All of the things we think of that could be worth doing that could ultimately drive LTV, which is what we're looking for if we're focusing product side. And so we'll produce an impact estimate that rolls up to LTV for each potential idea or each potential initiative. And then we have in this hypothetical spreadsheet, another column where we enter our predicted effort on a 1 to 10 scale.
And so then you can imagine this spreadsheet where you have a list of initiatives, you have a column with all of your predicted LTV lifts. You have your column with your predicted effort numbers from 1 to 10, you divide the LTV column by the effort column that would give you a relative ROI score that you could use to sort the list in a very basic way.
There are several benefits to prioritizing that way. First and foremost, sorting by ROI surfaces low-hanging fruit, which is a term that you'll hear me abuse over and over again. Because that's what we love to do is find low-hanging fruit.
And those will be, of course, modestly scoped initiatives, things that would normally get swept under the rug or often neglected and passed over in favor of larger sexier initiatives and huge game features. I'm sure people can relate to that.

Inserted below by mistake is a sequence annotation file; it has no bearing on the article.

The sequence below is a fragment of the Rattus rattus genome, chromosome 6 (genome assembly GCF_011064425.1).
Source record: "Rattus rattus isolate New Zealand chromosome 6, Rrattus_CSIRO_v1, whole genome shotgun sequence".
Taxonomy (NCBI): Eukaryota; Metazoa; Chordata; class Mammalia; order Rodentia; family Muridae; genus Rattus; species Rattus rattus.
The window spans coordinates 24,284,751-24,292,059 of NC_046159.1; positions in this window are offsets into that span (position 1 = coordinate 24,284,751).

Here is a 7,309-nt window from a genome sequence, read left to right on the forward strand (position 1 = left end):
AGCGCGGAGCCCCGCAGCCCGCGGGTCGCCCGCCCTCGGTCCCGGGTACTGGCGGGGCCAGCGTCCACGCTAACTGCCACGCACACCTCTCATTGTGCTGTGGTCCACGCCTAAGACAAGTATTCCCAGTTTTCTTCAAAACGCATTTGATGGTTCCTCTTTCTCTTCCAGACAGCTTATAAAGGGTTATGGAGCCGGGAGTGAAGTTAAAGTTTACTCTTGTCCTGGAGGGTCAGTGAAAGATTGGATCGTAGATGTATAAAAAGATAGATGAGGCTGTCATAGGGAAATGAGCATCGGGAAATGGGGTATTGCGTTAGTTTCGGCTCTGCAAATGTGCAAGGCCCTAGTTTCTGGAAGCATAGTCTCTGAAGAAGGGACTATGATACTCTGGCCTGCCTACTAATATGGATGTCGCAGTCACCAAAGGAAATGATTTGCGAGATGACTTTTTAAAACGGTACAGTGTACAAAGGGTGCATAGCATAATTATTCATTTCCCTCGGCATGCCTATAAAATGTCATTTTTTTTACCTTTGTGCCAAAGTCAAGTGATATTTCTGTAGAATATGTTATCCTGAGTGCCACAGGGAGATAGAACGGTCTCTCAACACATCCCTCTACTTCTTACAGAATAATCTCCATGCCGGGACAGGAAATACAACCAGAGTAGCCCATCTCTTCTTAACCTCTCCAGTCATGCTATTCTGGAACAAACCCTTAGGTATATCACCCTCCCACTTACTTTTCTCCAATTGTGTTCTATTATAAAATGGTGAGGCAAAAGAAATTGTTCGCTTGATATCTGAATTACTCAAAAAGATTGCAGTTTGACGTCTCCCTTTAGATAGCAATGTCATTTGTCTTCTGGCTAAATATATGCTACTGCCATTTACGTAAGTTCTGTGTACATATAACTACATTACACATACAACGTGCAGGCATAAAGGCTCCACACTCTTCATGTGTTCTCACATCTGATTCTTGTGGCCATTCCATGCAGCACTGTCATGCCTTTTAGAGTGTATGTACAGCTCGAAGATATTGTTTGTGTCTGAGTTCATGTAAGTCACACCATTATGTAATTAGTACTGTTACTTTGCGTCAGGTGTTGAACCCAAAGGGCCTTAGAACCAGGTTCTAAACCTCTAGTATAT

Another benefit to this approach we found is that when you build a discipline of forcing yourself to produce LTV impact estimates. And then you can obviously check your predictions against the actual results. If you split test, then you start to build your prediction muscles. That's probably the only way to build prediction muscles.
Finally, when you take this approach after working on enough games, you're building a vault of past initiatives and their impacts that can be usefully applied to future games. So at Turbine, we have a vault with hundreds and hundreds of split test results by this point from our favorite initiatives that we like. Every new test we run, it feeds our flywheel. It makes us a little bit smarter and it helps us be better equipped to help our clients place the right bets on which initiatives can drive the maximum impact.
What needs to go into a Liveops Playbook?
Matt Emery: In our process, there's a core loop and a meta loop, if you will.
The core loop starts with an idea for a specific initiative and it ends with a live split test of that initiative in most cases. And there are four major steps to get us from here to there.
So the first step is to prioritize and choose which initiative to work on next. And again, we take that ROI first approach based on KPI estimates and heavily informed by our historical vault of past tests and results. The goal here is to, wherever possible, pick the thing or always be working on the thing with the best possible ratio of impact to effort.